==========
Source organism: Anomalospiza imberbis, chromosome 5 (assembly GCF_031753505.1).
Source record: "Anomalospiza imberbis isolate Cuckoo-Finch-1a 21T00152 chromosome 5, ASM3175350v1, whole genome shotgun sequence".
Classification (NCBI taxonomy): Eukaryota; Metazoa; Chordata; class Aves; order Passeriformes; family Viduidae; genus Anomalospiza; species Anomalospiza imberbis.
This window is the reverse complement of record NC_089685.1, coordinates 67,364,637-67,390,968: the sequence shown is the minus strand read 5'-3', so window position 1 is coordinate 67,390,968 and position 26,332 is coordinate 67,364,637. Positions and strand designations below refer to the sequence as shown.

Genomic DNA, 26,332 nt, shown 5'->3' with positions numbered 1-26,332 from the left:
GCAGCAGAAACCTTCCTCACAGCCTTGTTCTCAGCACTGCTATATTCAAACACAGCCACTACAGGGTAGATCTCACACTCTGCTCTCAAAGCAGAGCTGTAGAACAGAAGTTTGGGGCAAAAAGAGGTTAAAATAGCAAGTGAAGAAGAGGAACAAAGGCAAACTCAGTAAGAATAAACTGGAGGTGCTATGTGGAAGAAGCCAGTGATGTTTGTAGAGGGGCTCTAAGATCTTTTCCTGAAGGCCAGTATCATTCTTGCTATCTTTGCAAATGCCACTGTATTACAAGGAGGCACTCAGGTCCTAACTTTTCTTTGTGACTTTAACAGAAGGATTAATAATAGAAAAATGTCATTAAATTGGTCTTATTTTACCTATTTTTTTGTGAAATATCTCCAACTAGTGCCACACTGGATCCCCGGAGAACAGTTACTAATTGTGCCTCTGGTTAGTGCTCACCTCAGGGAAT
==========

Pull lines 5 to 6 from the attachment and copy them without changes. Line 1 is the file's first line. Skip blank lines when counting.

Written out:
Genomic DNA, 26,332 nt, shown 5'->3' with positions numbered 1-26,332 from the left:
GCAGCAGAAACCTTCCTCACAGCCTTGTTCTCAGCACTGCTATATTCAAACACAGCCACTACAGGGTAGATCTCACACTCTGCTCTCAAAGCAGAGCTGTAGAACAGAAGTTTGGGGCAAAAAGAGGTTAAAATAGCAAGTGAAGAAGAGGAACAAAGGCAAACTCAGTAAGAATAAACTGGAGGTGCTATGTGGAAGAAGCCAGTGATGTTTGTAGAGGGGCTCTAAGATCTTTTCCTGAAGGCCAGTATCATTCTTGCTATCTTTGCAAATGCCACTGTATTACAAGGAGGCACTCAGGTCCTAACTTTTCTTTGTGACTTTAACAGAAGGATTAATAATAGAAAAATGTCATTAAATTGGTCTTATTTTACCTATTTTTTTGTGAAATATCTCCAACTAGTGCCACACTGGATCCCCGGAGAACAGTTACTAATTGTGCCTCTGGTTAGTGCTCACCTCAGGGAAT